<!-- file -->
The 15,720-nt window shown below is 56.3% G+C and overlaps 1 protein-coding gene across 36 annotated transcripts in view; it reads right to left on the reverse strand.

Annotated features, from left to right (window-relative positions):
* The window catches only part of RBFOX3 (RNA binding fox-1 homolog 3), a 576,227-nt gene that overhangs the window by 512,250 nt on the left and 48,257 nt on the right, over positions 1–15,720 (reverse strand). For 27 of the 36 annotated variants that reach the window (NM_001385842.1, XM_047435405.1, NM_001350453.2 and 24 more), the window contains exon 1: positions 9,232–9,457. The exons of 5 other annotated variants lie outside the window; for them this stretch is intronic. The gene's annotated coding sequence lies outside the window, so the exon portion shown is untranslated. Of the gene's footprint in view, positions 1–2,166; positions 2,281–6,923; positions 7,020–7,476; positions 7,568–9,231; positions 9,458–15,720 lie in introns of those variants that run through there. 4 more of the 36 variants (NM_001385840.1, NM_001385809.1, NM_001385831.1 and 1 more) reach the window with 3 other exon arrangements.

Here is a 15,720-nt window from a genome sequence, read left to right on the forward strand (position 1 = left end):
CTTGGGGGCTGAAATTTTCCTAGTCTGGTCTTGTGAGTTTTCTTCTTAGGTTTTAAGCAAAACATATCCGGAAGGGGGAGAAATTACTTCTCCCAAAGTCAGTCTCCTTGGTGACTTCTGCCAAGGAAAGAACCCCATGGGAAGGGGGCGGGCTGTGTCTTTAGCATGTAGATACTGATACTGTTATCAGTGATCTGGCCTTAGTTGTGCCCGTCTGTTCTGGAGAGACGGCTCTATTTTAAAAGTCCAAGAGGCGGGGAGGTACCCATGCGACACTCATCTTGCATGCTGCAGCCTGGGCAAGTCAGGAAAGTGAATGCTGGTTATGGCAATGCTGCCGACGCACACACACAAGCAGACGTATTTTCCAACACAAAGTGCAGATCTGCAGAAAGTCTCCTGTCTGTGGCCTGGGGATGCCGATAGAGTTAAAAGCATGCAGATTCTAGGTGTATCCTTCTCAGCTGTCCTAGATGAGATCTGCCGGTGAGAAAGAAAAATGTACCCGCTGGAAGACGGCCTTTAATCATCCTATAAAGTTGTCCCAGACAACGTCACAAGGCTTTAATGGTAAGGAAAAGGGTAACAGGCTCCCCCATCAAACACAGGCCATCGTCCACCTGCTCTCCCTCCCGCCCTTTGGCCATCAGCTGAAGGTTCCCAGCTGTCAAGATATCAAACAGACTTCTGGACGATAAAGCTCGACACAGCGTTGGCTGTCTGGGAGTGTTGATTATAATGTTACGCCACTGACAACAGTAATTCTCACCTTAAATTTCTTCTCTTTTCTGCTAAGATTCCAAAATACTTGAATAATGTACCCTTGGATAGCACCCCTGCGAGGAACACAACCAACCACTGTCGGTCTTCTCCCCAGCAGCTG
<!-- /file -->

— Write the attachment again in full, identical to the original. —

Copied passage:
The 15,720-nt window shown below is 56.3% G+C and overlaps 1 protein-coding gene across 36 annotated transcripts in view; it reads right to left on the reverse strand.

Annotated features, from left to right (window-relative positions):
* The window catches only part of RBFOX3 (RNA binding fox-1 homolog 3), a 576,227-nt gene that overhangs the window by 512,250 nt on the left and 48,257 nt on the right, over positions 1–15,720 (reverse strand). For 27 of the 36 annotated variants that reach the window (NM_001385842.1, XM_047435405.1, NM_001350453.2 and 24 more), the window contains exon 1: positions 9,232–9,457. The exons of 5 other annotated variants lie outside the window; for them this stretch is intronic. The gene's annotated coding sequence lies outside the window, so the exon portion shown is untranslated. Of the gene's footprint in view, positions 1–2,166; positions 2,281–6,923; positions 7,020–7,476; positions 7,568–9,231; positions 9,458–15,720 lie in introns of those variants that run through there. 4 more of the 36 variants (NM_001385840.1, NM_001385809.1, NM_001385831.1 and 1 more) reach the window with 3 other exon arrangements.

Here is a 15,720-nt window from a genome sequence, read left to right on the forward strand (position 1 = left end):
CTTGGGGGCTGAAATTTTCCTAGTCTGGTCTTGTGAGTTTTCTTCTTAGGTTTTAAGCAAAACATATCCGGAAGGGGGAGAAATTACTTCTCCCAAAGTCAGTCTCCTTGGTGACTTCTGCCAAGGAAAGAACCCCATGGGAAGGGGGCGGGCTGTGTCTTTAGCATGTAGATACTGATACTGTTATCAGTGATCTGGCCTTAGTTGTGCCCGTCTGTTCTGGAGAGACGGCTCTATTTTAAAAGTCCAAGAGGCGGGGAGGTACCCATGCGACACTCATCTTGCATGCTGCAGCCTGGGCAAGTCAGGAAAGTGAATGCTGGTTATGGCAATGCTGCCGACGCACACACACAAGCAGACGTATTTTCCAACACAAAGTGCAGATCTGCAGAAAGTCTCCTGTCTGTGGCCTGGGGATGCCGATAGAGTTAAAAGCATGCAGATTCTAGGTGTATCCTTCTCAGCTGTCCTAGATGAGATCTGCCGGTGAGAAAGAAAAATGTACCCGCTGGAAGACGGCCTTTAATCATCCTATAAAGTTGTCCCAGACAACGTCACAAGGCTTTAATGGTAAGGAAAAGGGTAACAGGCTCCCCCATCAAACACAGGCCATCGTCCACCTGCTCTCCCTCCCGCCCTTTGGCCATCAGCTGAAGGTTCCCAGCTGTCAAGATATCAAACAGACTTCTGGACGATAAAGCTCGACACAGCGTTGGCTGTCTGGGAGTGTTGATTATAATGTTACGCCACTGACAACAGTAATTCTCACCTTAAATTTCTTCTCTTTTCTGCTAAGATTCCAAAATACTTGAATAATGTACCCTTGGATAGCACCCCTGCGAGGAACACAACCAACCACTGTCGGTCTTCTCCCCAGCAGCTG